The Balinese practice Bali Hinduism which is a unique mix of Hinduism and Buddhism. They bring strong beliefs in animism and naturism to their daily practices and make it a priority to relate to all things and beings as one. The Balinese are stunningly beautiful people. Their faces aren’t pinched with worry. Their attention isn’t a mile ahead or on what’s next. They are engaged in the moment and their wrinkles are smile lines and crows’ feet mixed with the evidence of living in nature—fully, every day. Yes, the Balinese have struggles. I heard stories of domestic violence, gambling addiction, conflict between tradition and contemporary values, and inhumane treatment of the mentally ill. But, their daily offerings practice gives me ideas about what’s missing in our culture when it comes to coping with anxiety. Read More… »

Visual Journaling Idea #4 for Clarity and Inspiration

Aug 3, 2016 | 0 comments

idea-4 (1)

Each week, for a month, I’ve been sharing a visual journaling idea with you to try.  I hope you get inspired and start your own visual journaling pages.  May these ideas bring clarity and inspiration to the valuable work you do in the world.  Read about visual journaling and altered books in my first post:  Visual Journaling Page Idea #1.  Be sure to catch idea #2, here and idea #3, here.

Idea #4. What I Want to Say

I’m certain that you are the kind of therapist who chooses your words carefully.  If you are like me, you bring a refined filter to your conversation with clients.  You want your words to help, to benefit, to support your client in healing and growing.  I think this is a good thing.  I think it means we are conscientious and professional.  We weed out the extraneous threads that 50 minutes don’t allow us to verbalize.  We sift through the stories until we arrive on the one that most applies.  And, we pace our wording.  We make sure that what we say is ready to be heard. Read More… »

Visual Journaling Idea #3 for Clarity and Inspiration

Jul 27, 2016 | 0 comments

idea-3

Each week, for a month, I’m sharing a visual journaling idea with you to try. I hope you get inspired and start your own visual journaling pages. May these ideas bring clarity and inspiration to the valuable work you do in the world. Read about visual journaling and altered books in my first post: Visual Journaling Page Idea #1. And, be sure to catch idea #2, here.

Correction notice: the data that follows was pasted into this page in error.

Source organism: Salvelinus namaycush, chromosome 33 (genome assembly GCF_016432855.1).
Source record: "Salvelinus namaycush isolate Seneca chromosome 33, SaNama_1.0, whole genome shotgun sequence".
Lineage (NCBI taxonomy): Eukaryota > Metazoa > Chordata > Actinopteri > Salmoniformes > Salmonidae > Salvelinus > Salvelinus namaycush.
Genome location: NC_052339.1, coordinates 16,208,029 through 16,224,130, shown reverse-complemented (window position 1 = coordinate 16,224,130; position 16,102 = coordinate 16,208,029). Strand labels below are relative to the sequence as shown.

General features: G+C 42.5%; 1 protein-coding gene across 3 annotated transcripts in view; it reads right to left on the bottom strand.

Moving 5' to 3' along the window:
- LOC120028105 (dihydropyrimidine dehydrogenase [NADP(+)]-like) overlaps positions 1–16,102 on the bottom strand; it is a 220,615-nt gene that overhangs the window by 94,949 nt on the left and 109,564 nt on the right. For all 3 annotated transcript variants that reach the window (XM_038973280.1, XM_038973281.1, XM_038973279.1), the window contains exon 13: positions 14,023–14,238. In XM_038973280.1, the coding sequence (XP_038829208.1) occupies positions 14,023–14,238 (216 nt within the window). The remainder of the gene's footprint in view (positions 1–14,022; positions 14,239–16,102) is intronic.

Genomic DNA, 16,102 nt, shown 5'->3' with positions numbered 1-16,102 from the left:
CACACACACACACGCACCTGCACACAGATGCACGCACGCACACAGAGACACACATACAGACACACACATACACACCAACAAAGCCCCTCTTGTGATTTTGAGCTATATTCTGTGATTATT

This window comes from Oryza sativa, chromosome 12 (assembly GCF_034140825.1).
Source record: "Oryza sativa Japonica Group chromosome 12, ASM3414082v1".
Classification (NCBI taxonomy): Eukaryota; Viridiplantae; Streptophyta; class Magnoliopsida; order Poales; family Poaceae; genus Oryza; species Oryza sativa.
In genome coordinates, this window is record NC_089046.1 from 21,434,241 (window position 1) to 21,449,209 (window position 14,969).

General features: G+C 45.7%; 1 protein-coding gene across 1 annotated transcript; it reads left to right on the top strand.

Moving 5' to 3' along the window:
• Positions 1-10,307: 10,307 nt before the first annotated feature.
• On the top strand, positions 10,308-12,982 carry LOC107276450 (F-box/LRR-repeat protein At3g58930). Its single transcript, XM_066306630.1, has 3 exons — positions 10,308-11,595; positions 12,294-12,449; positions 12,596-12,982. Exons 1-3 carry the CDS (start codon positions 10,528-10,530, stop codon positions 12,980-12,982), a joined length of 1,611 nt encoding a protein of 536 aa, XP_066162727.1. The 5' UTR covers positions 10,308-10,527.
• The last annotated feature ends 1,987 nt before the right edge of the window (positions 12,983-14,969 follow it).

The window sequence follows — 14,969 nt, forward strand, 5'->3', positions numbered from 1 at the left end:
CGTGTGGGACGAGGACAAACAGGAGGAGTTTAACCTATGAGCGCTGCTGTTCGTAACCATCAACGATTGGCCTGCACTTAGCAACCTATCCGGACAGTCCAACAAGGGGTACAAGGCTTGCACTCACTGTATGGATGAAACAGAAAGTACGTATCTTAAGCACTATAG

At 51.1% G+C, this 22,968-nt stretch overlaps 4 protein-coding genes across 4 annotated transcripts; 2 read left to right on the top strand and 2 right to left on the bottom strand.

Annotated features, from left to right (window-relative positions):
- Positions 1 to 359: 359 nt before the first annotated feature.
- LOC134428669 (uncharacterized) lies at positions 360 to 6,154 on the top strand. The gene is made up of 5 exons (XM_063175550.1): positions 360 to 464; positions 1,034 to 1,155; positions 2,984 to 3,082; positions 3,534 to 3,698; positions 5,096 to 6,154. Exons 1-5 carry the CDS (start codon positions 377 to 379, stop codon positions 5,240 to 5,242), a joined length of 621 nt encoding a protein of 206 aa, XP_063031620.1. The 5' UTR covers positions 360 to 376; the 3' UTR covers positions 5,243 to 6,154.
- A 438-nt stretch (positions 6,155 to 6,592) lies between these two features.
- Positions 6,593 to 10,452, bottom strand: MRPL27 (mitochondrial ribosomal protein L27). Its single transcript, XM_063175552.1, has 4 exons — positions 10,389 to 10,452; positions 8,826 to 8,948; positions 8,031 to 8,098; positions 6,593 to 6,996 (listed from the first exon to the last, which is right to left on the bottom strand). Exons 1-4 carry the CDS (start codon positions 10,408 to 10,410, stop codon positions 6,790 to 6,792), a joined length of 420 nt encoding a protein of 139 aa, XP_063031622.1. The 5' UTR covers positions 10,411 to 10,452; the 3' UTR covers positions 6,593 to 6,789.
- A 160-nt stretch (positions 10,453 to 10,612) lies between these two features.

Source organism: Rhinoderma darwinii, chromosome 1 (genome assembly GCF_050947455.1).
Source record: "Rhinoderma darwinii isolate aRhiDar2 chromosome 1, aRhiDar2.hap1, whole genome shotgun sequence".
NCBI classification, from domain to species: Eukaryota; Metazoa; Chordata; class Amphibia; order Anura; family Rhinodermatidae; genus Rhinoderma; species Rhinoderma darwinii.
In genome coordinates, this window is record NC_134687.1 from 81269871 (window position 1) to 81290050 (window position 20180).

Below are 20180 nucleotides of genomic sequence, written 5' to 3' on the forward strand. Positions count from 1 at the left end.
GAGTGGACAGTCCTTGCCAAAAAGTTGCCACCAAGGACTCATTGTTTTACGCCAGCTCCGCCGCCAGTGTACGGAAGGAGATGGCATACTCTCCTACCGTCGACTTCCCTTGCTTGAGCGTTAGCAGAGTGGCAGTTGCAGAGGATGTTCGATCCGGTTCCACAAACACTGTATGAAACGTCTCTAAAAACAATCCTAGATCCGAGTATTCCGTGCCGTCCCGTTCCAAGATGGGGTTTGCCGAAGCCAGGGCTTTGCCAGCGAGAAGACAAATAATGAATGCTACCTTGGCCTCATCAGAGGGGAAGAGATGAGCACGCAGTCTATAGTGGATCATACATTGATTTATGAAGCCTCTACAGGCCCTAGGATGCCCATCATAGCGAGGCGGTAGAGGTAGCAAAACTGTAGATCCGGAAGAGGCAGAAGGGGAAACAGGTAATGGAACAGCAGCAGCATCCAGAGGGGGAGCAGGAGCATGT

Idea #3. Who I Bring

We therapists work in isolation most of the time. We meet with our clients behind closed doors. We have our chairs, our supplies, and ourselves. While we make sure to collaborate with our clients, we are still all alone in our helper role. No one is around to tell us what to do. No one is around to guide us in the crucial moments of uncertainty. For the most part, I like it this way. There is a sense of peace and necessity about working with a client without the bombardment of multiple points of view. I feel my strong commitment to my clients in this stance—like it’s just us and we are together in the endeavor.

But, there are times when I crave input or strength or clarity. When this happens I make a mental note to bring the issue to consultation. But that only helps for future sessions. In that moment, when doubt creeps in, what do you do? How do you cope?

The psychotherapist and author, Nancy Napier has a wonderful solution. In those moments of difficulty, when she is flooded with uncertainty, she imagines ALL of the therapists throughout time supporting her from behind. She imagines the faces of therapists she admires. She calls up the founding fathers and mothers who have guided our field throughout history. She stacks their presences up and feels their collective wisdom supporting her to come into the moment and bring trust. When Nancy taught this at conference I was attending, I felt empowered. The imagery and the concept is grounding and validating. And, over the years, my own version has evolved. Read More… »

What They Said

Jul 20, 2016 | 0 comments

idea-2

Clients can say the most eloquent things. Whether they are telling their stories or answering your probing questions, sometimes clients say profound and meaningful phrases. When you are listening for these phrases, your ear is a poet’s ear. You bring a level of presence and engagement that is different from simply listening for the purpose of understanding. When we capture our clients’ words we can learn things about them and ourselves. We up level our conversations as well as our insights.

I took a bunch of homeless teens to the river on a photography outing one Spring. We were looking for ideal settings to shoot self-portraits and one of the teens wanted to find a juxtaposition of fast running water with the solidity of a rock walled bank. We’d been trekking the trails for an hour or so and one of the teens exclaimed, “Spring is Opti-mystical!” and then, “They should make it mandatory that we all spend 18 minutes a day in nature!” A zing went through me when I heard him say that phrase. There was such truth and irony in his words. And his gratitude for our trip was not lost to me, either. I made a page spread to commemorate his wise suggestion. When I look at the page today, 5 years later, I still smile at the memory of that moment. Read More… »